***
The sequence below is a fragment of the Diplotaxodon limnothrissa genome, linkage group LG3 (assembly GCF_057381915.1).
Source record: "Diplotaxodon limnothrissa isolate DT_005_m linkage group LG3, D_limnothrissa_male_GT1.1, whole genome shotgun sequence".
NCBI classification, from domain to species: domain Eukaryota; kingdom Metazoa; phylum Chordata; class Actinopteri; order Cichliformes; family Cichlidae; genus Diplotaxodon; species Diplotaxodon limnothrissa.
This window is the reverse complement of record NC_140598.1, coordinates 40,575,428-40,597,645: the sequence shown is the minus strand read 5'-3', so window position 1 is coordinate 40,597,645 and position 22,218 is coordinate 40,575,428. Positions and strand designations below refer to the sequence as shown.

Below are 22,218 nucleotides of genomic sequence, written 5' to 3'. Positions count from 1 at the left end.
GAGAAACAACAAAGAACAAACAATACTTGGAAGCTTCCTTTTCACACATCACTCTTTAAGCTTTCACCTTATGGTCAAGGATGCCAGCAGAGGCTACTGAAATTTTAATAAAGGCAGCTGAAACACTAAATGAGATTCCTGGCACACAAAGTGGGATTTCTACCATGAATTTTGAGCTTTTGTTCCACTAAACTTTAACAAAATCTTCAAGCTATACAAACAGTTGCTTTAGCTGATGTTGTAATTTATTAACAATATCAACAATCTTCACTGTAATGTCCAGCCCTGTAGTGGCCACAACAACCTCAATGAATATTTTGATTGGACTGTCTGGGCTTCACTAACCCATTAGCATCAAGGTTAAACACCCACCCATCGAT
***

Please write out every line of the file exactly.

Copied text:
The sequence below is a fragment of the Diplotaxodon limnothrissa genome, linkage group LG3 (assembly GCF_057381915.1).
Source record: "Diplotaxodon limnothrissa isolate DT_005_m linkage group LG3, D_limnothrissa_male_GT1.1, whole genome shotgun sequence".
NCBI classification, from domain to species: domain Eukaryota; kingdom Metazoa; phylum Chordata; class Actinopteri; order Cichliformes; family Cichlidae; genus Diplotaxodon; species Diplotaxodon limnothrissa.
This window is the reverse complement of record NC_140598.1, coordinates 40,575,428-40,597,645: the sequence shown is the minus strand read 5'-3', so window position 1 is coordinate 40,597,645 and position 22,218 is coordinate 40,575,428. Positions and strand designations below refer to the sequence as shown.

Below are 22,218 nucleotides of genomic sequence, written 5' to 3'. Positions count from 1 at the left end.
GAGAAACAACAAAGAACAAACAATACTTGGAAGCTTCCTTTTCACACATCACTCTTTAAGCTTTCACCTTATGGTCAAGGATGCCAGCAGAGGCTACTGAAATTTTAATAAAGGCAGCTGAAACACTAAATGAGATTCCTGGCACACAAAGTGGGATTTCTACCATGAATTTTGAGCTTTTGTTCCACTAAACTTTAACAAAATCTTCAAGCTATACAAACAGTTGCTTTAGCTGATGTTGTAATTTATTAACAATATCAACAATCTTCACTGTAATGTCCAGCCCTGTAGTGGCCACAACAACCTCAATGAATATTTTGATTGGACTGTCTGGGCTTCACTAACCCATTAGCATCAAGGTTAAACACCCACCCATCGAT